into its spectacular Fresh Meadows housing development in a year of peak building costs.
But if the insurance companies are investors big enough and patient enough to wait for long-term returns on rental housing investment, there are few others. The special handicaps and hazards which beset this type of investment are usually enough to make equity stakes drop like apples in any sharp economic downturn. It might be well to consider how the Government fiscal powerinstead of being limited to the awkward FHA formula-might be employed to offset some of the disadvantages which an equity investor in rental housing must suffer. The first of these, of course, is the obsolete real estate tax system, basically unchanged since land was the nation's primary source of wealth. Federal income tax incentives for the legitimate equity investor in rental housing would be an even more powerful tool for directing the flow of money into a socially useful direction. In a future article, Forum will explore some of these alternative ways to lick the rental housing dilemma.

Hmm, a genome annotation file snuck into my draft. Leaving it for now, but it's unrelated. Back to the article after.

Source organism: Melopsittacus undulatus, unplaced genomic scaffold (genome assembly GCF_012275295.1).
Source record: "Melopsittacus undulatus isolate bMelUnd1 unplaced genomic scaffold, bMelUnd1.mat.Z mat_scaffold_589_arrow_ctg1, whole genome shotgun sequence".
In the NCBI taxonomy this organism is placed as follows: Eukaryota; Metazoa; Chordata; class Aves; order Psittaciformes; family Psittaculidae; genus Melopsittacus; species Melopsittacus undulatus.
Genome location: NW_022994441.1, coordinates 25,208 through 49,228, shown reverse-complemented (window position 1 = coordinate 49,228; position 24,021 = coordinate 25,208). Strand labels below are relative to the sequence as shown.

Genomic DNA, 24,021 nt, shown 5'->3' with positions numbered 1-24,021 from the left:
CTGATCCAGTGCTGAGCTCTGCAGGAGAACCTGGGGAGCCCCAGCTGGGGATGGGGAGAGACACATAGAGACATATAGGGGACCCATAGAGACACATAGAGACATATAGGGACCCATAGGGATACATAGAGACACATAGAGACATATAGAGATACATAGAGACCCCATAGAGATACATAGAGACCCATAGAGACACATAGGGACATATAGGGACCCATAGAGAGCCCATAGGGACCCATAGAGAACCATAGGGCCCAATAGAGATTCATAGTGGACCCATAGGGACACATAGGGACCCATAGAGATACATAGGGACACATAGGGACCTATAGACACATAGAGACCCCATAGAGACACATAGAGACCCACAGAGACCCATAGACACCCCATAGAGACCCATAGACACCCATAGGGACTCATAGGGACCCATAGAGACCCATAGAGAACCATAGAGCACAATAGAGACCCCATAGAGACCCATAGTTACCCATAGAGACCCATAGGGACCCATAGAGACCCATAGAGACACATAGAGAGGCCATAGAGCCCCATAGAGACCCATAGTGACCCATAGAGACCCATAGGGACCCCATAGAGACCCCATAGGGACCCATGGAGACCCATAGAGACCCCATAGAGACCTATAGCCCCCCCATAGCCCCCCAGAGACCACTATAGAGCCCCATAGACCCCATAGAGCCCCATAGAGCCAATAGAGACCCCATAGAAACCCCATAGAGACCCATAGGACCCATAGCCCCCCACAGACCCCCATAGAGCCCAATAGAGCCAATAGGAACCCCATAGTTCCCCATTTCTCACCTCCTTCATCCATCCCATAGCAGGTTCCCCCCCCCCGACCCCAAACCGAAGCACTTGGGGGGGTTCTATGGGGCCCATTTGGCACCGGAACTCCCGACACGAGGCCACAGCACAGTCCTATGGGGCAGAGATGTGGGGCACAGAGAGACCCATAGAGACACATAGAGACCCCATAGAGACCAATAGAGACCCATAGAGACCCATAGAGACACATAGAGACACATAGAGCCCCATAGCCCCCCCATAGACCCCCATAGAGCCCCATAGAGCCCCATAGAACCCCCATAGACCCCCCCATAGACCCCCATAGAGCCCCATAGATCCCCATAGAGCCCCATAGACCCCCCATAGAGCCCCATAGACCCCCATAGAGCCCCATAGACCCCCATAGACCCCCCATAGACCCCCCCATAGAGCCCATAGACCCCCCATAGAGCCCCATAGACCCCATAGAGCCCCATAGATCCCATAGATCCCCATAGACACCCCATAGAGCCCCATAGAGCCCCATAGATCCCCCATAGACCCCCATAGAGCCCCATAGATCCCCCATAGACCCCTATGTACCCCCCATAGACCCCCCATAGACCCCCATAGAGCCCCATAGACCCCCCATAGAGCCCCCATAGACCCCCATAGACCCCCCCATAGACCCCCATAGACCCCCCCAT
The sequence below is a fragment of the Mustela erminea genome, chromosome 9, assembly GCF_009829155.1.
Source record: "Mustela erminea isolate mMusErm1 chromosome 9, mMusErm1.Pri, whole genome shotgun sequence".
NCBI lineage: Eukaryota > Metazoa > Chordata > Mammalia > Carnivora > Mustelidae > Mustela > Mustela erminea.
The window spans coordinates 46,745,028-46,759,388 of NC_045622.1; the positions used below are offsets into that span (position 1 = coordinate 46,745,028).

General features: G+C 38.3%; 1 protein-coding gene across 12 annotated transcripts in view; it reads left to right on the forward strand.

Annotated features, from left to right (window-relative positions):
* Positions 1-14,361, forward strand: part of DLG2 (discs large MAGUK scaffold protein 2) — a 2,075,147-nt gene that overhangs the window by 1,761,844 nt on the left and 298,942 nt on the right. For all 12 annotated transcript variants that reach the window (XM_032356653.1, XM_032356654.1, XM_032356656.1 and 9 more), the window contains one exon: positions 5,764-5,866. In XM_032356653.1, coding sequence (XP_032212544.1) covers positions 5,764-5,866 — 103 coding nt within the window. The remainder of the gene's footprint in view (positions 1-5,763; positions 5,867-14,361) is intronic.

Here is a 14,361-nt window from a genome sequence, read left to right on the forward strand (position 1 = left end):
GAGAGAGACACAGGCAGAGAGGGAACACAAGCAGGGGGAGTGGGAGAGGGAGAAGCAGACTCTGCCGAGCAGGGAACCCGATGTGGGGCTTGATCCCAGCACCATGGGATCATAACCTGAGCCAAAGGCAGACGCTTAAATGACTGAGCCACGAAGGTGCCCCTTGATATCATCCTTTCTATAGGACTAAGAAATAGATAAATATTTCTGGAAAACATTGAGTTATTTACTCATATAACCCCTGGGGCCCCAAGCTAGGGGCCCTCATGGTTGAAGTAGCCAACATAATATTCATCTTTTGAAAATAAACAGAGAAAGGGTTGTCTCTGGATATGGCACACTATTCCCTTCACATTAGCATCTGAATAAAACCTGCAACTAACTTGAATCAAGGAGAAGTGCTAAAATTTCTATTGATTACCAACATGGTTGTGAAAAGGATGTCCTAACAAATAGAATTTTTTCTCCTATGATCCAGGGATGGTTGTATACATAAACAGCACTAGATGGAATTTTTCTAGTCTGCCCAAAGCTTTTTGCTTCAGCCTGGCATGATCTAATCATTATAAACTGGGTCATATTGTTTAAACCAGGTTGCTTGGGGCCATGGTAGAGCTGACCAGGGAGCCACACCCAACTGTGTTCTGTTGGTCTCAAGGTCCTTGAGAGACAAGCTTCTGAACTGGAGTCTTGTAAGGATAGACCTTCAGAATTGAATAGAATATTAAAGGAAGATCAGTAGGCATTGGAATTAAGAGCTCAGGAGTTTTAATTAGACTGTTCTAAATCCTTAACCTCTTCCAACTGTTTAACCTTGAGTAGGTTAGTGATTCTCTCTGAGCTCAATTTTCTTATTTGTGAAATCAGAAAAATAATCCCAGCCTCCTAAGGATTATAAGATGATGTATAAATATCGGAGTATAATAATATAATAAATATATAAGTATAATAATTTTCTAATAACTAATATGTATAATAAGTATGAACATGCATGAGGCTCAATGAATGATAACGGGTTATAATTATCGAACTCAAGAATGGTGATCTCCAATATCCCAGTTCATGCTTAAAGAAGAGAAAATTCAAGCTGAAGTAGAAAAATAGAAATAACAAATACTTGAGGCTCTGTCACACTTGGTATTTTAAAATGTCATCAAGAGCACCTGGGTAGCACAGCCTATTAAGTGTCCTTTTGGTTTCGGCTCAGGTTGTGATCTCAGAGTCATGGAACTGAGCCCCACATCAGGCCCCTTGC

A rebuttal by Architect Erwin Gerber, a 608 specialist, claims, among other things, that modern architecture prices itself out of the apartment market.
One of the early pioneers of the garden type apartment, Architect Erwin Gerber of Newark, N. J., has had a long experience in the planning and design of this variety of apartment building both as an FHA technician and more recently as a prosperous practicing architect. Today he is a specialist in the design of FHA 608 apartment projects and is thus a professional colleague of the architect referred to as Mr. Smith in the preceding article. Forum showed Architect Gerber proofs of this
article and invited his comments. His statement appears below.—ED. Rather than attempt an unnecessary defense of FHA, I will endeavor to answer the charges in the preceding article against 608 as one who was in at its birth, helped to expand it and finally reaped a few of its benefits while on the outside looking in.
Not all FHA offices allow 5 percent for architectural work, some drop the fees as low as 3 percent. We must not forget that the fee includes engineering and landscape work, which in some cases exceeds the work by the architect.